Filed in: Camera, Featured, Film, Interviews

Craft Spotlight: She Dies Tomorrow Cinematographer Jay Keitel

March 19, 2021 08:00 | By
She Dies Tomorrow

Kate Lyn Sheil in She Dies Tomorrow

Amy Seimetz’s She Dies Tomorrow is about Amy, as played by Kate Lyn Sheil, who has a sudden strange feeling that she’s going to die the following day. As she battles to come to grips with this realization, that feeling soon begins to spread among her loved ones and around the town. Filled with hallucinatory imagery and the feeling of impending doom, the film takes viewers on a journey that accidentally simulates the internal journey many have undergone during the course of the COVID-19 pandemic.

It’s a film that showcases a masterful performance from its cast, particularly from Sheil and co-star Jane Adams. However, visually capturing the mounting hysteria and rollercoaster emotions that each individual character undergoes over the course of the film posed its own set of challenges. Knowing the critical eye she would need, Seimetz reached out to Cinematographer Jay Keitel, who has been a frequent collaborator with the director and knew he would be able to capture the visual imagery required for the ambitious feature.

Keitel’s collaborative relationship with Seimetz began with her 2012 feature film debut, Sun Don’t Shine, and has carried over into their work on the series, The Girlfriend Experience. His visual footprint in She Dies Tomorrow, full of hallucinatory imagery and a fusion of colors, has acquired him a recent nomination for an Independent Spirits Award for Best Cinematography.

Below the Line recently spoke on the phone with Keitel for the following interview, where we discussed the evolution of his working relationship with Seimetz, how this project allowed him to experiment with different lenses, and more.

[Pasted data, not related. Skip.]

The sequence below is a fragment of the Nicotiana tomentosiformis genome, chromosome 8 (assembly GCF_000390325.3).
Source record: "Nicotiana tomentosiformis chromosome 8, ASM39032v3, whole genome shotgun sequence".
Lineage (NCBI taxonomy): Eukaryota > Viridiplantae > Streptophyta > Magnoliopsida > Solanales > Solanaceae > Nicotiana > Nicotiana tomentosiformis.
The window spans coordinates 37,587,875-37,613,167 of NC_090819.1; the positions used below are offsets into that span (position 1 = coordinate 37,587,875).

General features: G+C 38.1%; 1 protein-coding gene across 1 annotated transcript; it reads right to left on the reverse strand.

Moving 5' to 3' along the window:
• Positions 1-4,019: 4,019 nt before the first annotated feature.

Jay Keitel

Jay Keitel

Below the Line: To start things off, you’ve worked with Director Amy Seimetz a fair amount since Sun Don’t Shine. How has your working relationship changed and evolved over the years?

Jay Keitel: I would say it hasn’t changed that much from when I first started working with her. We met back, I think, in 2003. When we first started working, we both had some sympatico together. Our relationship really hasn’t changed working together at all that much, from Sun Don’t Shine to The Girlfriend Experience to She Dies Tomorrow. We seem to connect on some creative level and it’s very fulfilling actually — special director/DoP relationships.

BTL: It definitely seems you guys had a great working chemistry while I was watching the film. I assume it was a very collaborative process figuring out how to frame the shots to the lighting and everything else. 

Keitel: Right. I would say one thing that’s kind of interesting about the way we work is Amy always calls me when she has an idea. So I’m sort of brought in very early on when she starts writing, and she’ll give me some sort of prompt, or, you know, a couple sentences of her thoughts and let me go and percolate on that for a while and do tests and think on it. Then I come back and present her with some ideas. And, at that stage, she’s, you know, she’s written a little bit more, and then I can give her things. And then she can give me more ideas. It’s a kind of unique, but really creatively fulfilling way to work.

BTL: Was that back and forth how you guys came about using LED lights in the more emotionally heightened scenes?

Keitel: Yeah, I think so. I mean, that and also the costs and that basically we had her house as the location. We didn’t have a big crew and I think that LED came out of ease of use, low wattage, and we didn’t need a co-plan for anything. But also, it really gave us versatility in the kind of light and the color-uses very quickly on set with a small crew. Like oftentimes, it was in the room with just me, Kate [Brokaw, Editor] and Amy, and I was able to very easily manipulate a lot of the lights. And LED gave us that opportunity.

BTL: Were you guys able to figure out a way to randomize lights, because I know sometimes you can pre-program the lights to do a certain sequence of colors.

Keitel: Yeah, we started doing tests and experiments in our garage actually. On a micro level, shooting a bunch of plants and fungus and things like that in a macro world. And we were able to test out these different timings of multiple units and arrive at some select that we really love. And then those, eventually, were incorporated into this, sort of, the showpiece of the movie, which is like a montage that sort of escalates when everyone’s infected. All of the characters sort of get infected and the color montage, those experiments and all the different uses of the unit, and the timing came together. And each character has their own sort of timing based on who they were and what they were feeling. Kate had her own sort of timing with her lighting setup, and Jane and Katie [Aselton, another actor] had theirs as well.

She Dies Tomorrow